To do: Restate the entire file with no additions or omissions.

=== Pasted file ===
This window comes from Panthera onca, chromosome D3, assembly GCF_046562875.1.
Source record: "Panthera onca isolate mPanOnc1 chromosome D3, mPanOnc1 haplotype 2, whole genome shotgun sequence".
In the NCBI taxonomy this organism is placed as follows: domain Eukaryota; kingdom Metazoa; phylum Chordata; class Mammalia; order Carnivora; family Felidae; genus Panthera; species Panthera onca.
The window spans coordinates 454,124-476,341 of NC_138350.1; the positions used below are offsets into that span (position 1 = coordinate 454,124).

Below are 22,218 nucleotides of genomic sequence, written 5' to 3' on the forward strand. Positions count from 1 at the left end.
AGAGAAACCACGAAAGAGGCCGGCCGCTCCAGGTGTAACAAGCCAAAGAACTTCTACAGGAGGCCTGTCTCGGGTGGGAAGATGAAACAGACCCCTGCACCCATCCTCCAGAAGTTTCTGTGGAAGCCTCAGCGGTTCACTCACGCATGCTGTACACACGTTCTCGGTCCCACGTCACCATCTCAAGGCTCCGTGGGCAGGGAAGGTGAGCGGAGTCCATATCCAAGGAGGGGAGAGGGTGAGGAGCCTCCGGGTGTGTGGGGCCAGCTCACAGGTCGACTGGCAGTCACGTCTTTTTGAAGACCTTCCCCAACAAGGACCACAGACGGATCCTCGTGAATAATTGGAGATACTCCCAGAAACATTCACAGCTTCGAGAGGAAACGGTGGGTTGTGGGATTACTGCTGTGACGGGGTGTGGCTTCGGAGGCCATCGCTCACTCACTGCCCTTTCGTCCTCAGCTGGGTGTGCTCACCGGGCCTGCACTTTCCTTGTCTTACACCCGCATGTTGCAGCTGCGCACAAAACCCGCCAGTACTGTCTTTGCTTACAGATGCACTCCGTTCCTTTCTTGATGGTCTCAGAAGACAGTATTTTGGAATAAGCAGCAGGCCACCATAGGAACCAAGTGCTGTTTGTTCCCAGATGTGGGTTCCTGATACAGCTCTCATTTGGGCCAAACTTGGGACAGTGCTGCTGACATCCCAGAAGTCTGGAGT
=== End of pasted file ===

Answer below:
This window comes from Panthera onca, chromosome D3, assembly GCF_046562875.1.
Source record: "Panthera onca isolate mPanOnc1 chromosome D3, mPanOnc1 haplotype 2, whole genome shotgun sequence".
In the NCBI taxonomy this organism is placed as follows: domain Eukaryota; kingdom Metazoa; phylum Chordata; class Mammalia; order Carnivora; family Felidae; genus Panthera; species Panthera onca.
The window spans coordinates 454,124-476,341 of NC_138350.1; the positions used below are offsets into that span (position 1 = coordinate 454,124).

Below are 22,218 nucleotides of genomic sequence, written 5' to 3' on the forward strand. Positions count from 1 at the left end.
AGAGAAACCACGAAAGAGGCCGGCCGCTCCAGGTGTAACAAGCCAAAGAACTTCTACAGGAGGCCTGTCTCGGGTGGGAAGATGAAACAGACCCCTGCACCCATCCTCCAGAAGTTTCTGTGGAAGCCTCAGCGGTTCACTCACGCATGCTGTACACACGTTCTCGGTCCCACGTCACCATCTCAAGGCTCCGTGGGCAGGGAAGGTGAGCGGAGTCCATATCCAAGGAGGGGAGAGGGTGAGGAGCCTCCGGGTGTGTGGGGCCAGCTCACAGGTCGACTGGCAGTCACGTCTTTTTGAAGACCTTCCCCAACAAGGACCACAGACGGATCCTCGTGAATAATTGGAGATACTCCCAGAAACATTCACAGCTTCGAGAGGAAACGGTGGGTTGTGGGATTACTGCTGTGACGGGGTGTGGCTTCGGAGGCCATCGCTCACTCACTGCCCTTTCGTCCTCAGCTGGGTGTGCTCACCGGGCCTGCACTTTCCTTGTCTTACACCCGCATGTTGCAGCTGCGCACAAAACCCGCCAGTACTGTCTTTGCTTACAGATGCACTCCGTTCCTTTCTTGATGGTCTCAGAAGACAGTATTTTGGAATAAGCAGCAGGCCACCATAGGAACCAAGTGCTGTTTGTTCCCAGATGTGGGTTCCTGATACAGCTCTCATTTGGGCCAAACTTGGGACAGTGCTGCTGACATCCCAGAAGTCTGGAGT